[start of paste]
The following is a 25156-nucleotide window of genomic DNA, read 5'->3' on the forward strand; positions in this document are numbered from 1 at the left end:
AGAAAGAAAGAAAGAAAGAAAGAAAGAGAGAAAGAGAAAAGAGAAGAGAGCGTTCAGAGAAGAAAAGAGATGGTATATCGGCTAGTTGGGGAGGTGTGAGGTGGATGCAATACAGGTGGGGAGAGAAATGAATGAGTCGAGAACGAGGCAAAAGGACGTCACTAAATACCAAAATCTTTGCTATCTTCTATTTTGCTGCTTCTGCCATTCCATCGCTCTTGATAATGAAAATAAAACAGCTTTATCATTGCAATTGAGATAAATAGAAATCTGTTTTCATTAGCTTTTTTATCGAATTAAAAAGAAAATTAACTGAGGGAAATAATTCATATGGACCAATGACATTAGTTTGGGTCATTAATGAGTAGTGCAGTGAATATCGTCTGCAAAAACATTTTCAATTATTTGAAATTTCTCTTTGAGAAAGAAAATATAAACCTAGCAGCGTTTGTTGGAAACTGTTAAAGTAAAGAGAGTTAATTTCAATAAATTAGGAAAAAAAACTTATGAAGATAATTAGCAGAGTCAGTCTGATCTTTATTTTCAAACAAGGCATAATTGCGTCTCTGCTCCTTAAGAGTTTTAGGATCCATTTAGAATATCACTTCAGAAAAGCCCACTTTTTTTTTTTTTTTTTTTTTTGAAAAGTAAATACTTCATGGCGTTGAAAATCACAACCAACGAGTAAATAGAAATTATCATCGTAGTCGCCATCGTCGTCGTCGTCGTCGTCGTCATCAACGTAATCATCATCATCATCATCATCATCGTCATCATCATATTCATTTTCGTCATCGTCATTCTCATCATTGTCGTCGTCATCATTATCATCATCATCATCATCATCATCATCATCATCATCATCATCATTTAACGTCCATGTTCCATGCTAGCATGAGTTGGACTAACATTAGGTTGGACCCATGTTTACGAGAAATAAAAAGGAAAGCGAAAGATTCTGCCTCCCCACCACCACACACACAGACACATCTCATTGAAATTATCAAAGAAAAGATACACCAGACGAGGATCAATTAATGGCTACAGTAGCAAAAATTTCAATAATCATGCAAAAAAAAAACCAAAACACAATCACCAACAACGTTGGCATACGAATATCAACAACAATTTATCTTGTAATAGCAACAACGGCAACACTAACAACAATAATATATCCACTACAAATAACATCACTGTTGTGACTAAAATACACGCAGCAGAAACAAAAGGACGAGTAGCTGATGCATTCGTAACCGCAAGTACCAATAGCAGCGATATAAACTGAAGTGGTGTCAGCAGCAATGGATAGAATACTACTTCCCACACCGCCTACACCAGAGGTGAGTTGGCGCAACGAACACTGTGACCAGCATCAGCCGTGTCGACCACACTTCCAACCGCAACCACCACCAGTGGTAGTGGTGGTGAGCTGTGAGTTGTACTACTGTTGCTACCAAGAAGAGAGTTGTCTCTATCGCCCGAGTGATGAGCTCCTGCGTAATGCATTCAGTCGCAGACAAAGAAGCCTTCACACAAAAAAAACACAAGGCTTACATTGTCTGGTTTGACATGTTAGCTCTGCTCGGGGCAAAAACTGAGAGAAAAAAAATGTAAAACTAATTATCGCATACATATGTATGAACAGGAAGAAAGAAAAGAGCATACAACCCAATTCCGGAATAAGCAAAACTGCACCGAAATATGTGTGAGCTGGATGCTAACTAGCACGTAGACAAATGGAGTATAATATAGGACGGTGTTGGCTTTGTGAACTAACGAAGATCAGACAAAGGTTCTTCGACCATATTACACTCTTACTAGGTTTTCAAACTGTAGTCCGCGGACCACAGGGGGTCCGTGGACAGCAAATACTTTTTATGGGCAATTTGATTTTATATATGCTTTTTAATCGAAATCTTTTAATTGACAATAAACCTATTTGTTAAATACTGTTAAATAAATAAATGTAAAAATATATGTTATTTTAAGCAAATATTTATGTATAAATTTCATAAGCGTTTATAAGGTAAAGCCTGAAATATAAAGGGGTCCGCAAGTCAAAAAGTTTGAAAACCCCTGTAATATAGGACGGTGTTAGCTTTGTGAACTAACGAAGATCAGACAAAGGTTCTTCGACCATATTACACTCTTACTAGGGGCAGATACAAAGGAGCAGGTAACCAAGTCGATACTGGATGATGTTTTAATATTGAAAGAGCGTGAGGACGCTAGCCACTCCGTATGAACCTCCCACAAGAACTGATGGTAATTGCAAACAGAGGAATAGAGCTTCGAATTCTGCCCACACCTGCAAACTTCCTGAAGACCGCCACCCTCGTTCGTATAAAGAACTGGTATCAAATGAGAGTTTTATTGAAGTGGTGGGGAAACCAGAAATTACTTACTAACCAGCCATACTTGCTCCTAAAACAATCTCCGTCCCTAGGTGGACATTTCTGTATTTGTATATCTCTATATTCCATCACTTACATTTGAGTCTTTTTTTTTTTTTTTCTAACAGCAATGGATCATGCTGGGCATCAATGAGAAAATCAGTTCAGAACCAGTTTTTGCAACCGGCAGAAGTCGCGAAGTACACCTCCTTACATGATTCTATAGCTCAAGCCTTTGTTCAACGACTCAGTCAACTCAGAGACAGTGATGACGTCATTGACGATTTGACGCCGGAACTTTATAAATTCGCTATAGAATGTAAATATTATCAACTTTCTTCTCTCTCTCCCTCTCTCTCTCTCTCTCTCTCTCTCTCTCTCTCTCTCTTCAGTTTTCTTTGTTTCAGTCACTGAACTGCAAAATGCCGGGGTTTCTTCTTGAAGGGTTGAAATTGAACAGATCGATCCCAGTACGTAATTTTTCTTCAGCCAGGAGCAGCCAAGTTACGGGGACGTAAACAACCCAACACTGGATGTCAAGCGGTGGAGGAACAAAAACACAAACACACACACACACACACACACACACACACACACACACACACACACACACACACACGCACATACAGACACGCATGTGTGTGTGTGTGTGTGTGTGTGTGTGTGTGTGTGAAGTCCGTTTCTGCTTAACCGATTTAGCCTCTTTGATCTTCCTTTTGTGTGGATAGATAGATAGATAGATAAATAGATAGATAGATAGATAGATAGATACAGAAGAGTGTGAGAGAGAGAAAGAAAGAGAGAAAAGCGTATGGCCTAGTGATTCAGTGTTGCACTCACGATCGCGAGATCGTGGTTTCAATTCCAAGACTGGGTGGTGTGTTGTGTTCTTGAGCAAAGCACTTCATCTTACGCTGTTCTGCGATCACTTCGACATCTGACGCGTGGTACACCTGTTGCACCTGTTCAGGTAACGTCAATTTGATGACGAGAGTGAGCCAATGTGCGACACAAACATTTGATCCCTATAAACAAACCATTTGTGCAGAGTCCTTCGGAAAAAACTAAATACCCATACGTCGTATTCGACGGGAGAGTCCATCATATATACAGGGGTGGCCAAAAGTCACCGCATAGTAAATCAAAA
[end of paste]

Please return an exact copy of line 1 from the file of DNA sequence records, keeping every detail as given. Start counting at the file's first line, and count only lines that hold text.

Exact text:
The following is a 25156-nucleotide window of genomic DNA, read 5'->3' on the forward strand; positions in this document are numbered from 1 at the left end: